3 JULY 1898-15 JANUARY, 1988
This biography of DMH was written in 1995 for inclusion in promotional campaign material sent to nearly 150 media personnel whose charge was to nominate and select candidates for induction into the International Motorsports Hall of Fame at Talladega, Alabama. It is the hope that this biography of DMH will assist the reader in understanding the numerous contributions he made to the motoring industry and to personal experiences as well.—Baird and Margo Foster
Donald Mitchell Healey was born in 1898 in the seacoast village of Perranporth in North Cornwall, England. His parents ran the small village store, but it was his father’s hobby that influenced Donald more than anything else.
His father, John Frederick Healey, was keen on motor cars, owning a 1907 Panhard, and he later gave Donald a 1923 Buick with the first overhead valve engine that Buick made.
Royal Flying Corps
After attending Newquay College, Cornwall, Healey was entered as an apprentice at Sopwith Aviation in 1914. The following year, in World War I, he volunteered for the Royal Flying Corps and received his pilot’s license in 1916—two years before he qualified for his driver’s license.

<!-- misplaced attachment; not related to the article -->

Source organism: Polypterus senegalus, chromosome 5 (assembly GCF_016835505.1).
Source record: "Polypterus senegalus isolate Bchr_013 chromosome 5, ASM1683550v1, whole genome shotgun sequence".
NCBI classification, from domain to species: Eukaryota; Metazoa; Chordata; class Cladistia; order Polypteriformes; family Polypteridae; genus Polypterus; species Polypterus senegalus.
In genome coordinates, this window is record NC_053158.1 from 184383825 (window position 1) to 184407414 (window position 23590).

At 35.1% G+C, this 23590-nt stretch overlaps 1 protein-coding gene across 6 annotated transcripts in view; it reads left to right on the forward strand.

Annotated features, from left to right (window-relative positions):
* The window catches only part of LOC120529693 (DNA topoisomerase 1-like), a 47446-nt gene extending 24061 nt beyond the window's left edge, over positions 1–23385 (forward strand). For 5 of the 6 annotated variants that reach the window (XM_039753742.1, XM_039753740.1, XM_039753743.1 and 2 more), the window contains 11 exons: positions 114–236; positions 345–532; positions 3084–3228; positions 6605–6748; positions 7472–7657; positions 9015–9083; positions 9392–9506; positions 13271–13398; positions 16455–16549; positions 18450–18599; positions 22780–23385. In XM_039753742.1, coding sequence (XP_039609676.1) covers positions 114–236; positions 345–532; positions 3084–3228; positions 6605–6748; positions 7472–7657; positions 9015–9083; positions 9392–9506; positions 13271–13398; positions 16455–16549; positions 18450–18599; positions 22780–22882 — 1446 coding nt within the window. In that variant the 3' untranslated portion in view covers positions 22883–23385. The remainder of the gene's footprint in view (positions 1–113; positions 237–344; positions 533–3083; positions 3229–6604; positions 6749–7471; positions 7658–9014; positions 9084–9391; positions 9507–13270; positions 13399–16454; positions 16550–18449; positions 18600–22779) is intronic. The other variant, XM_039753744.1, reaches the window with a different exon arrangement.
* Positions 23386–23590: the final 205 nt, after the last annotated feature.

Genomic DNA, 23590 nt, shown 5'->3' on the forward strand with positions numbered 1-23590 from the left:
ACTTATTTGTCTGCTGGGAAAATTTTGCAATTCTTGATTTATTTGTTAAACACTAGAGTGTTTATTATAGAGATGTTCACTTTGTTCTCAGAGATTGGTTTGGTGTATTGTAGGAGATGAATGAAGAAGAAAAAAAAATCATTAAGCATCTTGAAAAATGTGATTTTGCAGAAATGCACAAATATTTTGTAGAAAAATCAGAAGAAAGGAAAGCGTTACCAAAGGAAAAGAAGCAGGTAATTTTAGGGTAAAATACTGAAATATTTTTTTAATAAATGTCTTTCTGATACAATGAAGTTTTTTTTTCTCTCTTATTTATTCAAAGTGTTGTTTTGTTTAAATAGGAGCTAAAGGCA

Two plane crashes forced him from flying, and he returned home to Perranporth after the war’s end and began to study motorcars and engineering. Healey opened a garage, built by his father, and began to work on cars in earnest. From this grew his interest in rally competition; he competed successfully, and by 1928 his reputation began to gather momentum.
Monte Carlo Rally Successes
In the late 1920s through the mid-1930s, Donald Healey competed in the famous Monte Carlo Rally and other major rally competitions in England and abroad. He said his greatest success was finishing first in 1931, second in 1932, and third in 1934 in the Monte Carlo Rally over four years; he had more miles in that rally than any other driver in his day. For this exceptional achievement, he was awarded the Perpetual Trophy, a most coveted rally prize.
Triumph Company Years
In September 1933, Healey joined the Triumph Company and soon became chief engineer and then technical director. Modifying a “Gloria” for rallying, he placed third overall and first in the 1500cc class in the Monte Carlo Rally. While at Triumph, his 1934 straight-eight supercharged Dolomite and the elegant Triumph sports saloons and touring cars will be best remembered. Triumph failed in 1939, and Healey joined Humber-Hillman and helped develop armored vehicles for WWII. In his spare time during the war, Donald Healey plotted and planned for his future. Immediately following the end of the war, the Donald Healey Motor Company Ltd. was founded.